But, there is more to my mental madness. In reality, I do feel that it is a smart move to figure out how to manage the impacts to life, lifestyle and habitat that climate change brings. As NY Governor Cuomo reminded us after Hurricane Sandy, we are experiencing the 100-year flood every 2 years. What concerns me, however, are the Equity Dimensions of Adaptation. The language and science of Adaptation grows out of Darwin’s study of natural selection and accentuates a “survival of the fittest’ ethos, which many Americans already embrace as our cultural norm. Now that is scary stuff. Once again this may be hyperbole, but it should also give Adaptation advocates pause. The reality here is that too many communities already go without adequate food, water, shelter, health care and other basic needs. Adaptation strategies must address a century of underinvestment in the physical infrastructure and the civic capacity found in resilient communities. Are we prepared to make the kind of investments needed to build a resilient society? Are we prepared to channel the political and moral authority and the economic resources needed to protect America’s most vulnerable? These are some of the questions that some of us will be exploring at the Inaugural National Adaptation Forum in Denver in April.

No matter what path we chose -- mitigation or adaptation -- the lift is heavy. It requires the political, moral, economic and social capacity that is yet evident to address the many dimensions of climate change. This is particularly challenging since we don’t have the luxury to choose one over another; we need to do both!! My hope is that this national “shift” to an Adaptation frame includes “mitigation or prevention” as the centerpiece to Adaptation. And most importantly, that perhaps America will fully confront climate change justice issues to ensure that all populations and communities, especially the most economically vulnerable, have the resources and capacities to be resilient now and in a climate disaster. Now that is a hopeful and promising thought!

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A New Year, A New Resolve


January always presents a new beginning. It magically opens up space for new resolve, perspectives, and energy (pun intended) to be better and do more. The good news for 2013 on the national front is the reboot of a progressive mandate. Witness the Administration’s new resolve to tackle the three E’s - the economy, the environment, and equality (Inaugural Address, 2013):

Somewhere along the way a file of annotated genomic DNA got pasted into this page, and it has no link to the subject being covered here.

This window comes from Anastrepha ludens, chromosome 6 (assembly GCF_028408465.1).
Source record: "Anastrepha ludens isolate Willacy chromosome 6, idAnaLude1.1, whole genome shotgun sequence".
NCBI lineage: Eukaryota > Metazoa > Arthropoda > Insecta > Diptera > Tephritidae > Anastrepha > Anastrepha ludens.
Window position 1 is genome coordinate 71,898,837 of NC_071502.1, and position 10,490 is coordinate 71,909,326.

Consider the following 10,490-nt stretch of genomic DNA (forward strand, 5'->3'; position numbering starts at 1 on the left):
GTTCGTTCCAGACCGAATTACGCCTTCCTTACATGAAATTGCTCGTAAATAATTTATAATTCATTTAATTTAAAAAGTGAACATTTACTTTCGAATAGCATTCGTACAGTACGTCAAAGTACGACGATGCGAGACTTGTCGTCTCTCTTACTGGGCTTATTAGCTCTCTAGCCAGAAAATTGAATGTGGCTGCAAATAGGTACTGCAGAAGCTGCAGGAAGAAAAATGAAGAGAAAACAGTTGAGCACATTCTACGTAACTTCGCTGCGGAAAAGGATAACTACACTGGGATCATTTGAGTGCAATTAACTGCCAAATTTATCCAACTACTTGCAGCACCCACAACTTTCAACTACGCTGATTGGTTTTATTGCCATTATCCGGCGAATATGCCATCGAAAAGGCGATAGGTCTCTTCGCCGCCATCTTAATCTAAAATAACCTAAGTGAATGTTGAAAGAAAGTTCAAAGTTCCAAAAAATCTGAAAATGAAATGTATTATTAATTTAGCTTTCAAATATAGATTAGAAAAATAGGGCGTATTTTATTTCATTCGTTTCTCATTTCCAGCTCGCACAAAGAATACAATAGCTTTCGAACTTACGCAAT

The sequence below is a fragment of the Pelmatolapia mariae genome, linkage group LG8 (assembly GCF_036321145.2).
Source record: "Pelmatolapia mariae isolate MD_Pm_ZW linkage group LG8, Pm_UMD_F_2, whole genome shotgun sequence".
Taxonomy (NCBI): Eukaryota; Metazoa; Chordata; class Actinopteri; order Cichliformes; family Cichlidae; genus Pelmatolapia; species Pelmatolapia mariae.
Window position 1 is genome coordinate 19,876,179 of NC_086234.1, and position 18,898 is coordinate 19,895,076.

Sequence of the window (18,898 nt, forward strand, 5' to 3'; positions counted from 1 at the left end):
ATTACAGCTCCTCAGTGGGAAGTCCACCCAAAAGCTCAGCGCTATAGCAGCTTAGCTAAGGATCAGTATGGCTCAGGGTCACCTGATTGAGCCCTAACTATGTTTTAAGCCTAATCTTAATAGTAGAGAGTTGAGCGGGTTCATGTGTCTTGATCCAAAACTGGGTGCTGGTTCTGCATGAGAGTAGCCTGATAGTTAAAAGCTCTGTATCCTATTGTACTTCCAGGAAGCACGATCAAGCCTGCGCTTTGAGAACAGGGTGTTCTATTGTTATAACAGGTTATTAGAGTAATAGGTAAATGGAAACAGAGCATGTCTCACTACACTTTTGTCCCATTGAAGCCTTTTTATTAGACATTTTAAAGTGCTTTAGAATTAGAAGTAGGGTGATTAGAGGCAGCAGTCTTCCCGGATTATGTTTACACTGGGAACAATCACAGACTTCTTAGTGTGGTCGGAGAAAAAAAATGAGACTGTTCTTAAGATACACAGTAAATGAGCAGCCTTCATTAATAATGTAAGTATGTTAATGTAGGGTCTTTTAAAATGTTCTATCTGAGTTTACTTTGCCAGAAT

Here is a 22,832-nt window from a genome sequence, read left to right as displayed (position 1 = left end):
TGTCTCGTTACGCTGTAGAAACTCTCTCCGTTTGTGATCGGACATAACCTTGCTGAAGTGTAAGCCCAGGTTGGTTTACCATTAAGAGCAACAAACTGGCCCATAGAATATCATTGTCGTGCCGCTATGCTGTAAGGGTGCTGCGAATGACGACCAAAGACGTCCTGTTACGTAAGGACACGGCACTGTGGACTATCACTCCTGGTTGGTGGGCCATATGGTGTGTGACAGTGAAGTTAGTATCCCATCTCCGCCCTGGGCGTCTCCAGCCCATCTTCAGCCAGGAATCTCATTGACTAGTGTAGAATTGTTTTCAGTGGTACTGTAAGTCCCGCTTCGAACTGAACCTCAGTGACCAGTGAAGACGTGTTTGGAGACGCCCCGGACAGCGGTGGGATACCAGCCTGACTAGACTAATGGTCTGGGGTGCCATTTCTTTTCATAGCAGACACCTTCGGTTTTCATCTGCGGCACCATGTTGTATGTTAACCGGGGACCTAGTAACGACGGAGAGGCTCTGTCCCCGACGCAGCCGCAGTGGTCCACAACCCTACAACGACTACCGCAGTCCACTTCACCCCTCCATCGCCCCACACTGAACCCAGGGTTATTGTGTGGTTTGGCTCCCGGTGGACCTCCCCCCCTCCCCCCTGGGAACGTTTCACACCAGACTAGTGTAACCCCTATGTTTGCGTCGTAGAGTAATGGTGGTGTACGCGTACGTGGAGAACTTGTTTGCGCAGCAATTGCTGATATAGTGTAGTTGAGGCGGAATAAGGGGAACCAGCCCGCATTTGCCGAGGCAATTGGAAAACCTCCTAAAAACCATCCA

For we, the people, understand that our country cannot succeed when a shrinking few do very well and a growing many barely make it. We believe that America’s prosperity must rest upon the broad shoulders of a rising middle class. We know that America thrives when every person can find independence and pride in their work; when the wages of honest labor liberate families from the brink of hardship... We will respond to the threat of climate change, knowing that the failure to do so would betray our children and future generations... The path towards sustainable energy sources will be long and sometimes difficult.  But America cannot resist this transition, we must lead it... We, the people, declare today that the most evident of truths –- that all of us are created equal –- is the star that guides us still.

Aahhhh, makes the heart and spirit soar. But of course, we're all aware of the high rate of broken resolve and failed good intentions. That's because change is not easy. It means fighting the status quo, complacency, and challenges. Recognizing that there are clear and present dangers to the Inaugural vision for a new and better America, let me leave you with these final words:

That is our generation’s task -- to make these words, these rights, these values of life and liberty and the pursuit of happiness real for every American.... You and I, as citizens, have the power to set this country’s course.

We can chart the path if we continue to work together. Happy New Year and thanks for being a part of the Emerald Cities family.

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Community Colleges As Anchors To High Road Economies


Community Colleges have always been at the forefront of economic development.  It has only been recently, however, that they have been recognized, rewarded and supported for their critical roles.  These two-year institutions provide universal access for anyone seeking first and second chance educational and economic opportunities.  Education and training programs and a full array of supportive services are offered to help students transfer to 4-year colleges, meet the workforce needs of industry, or improve critically needed basic skills.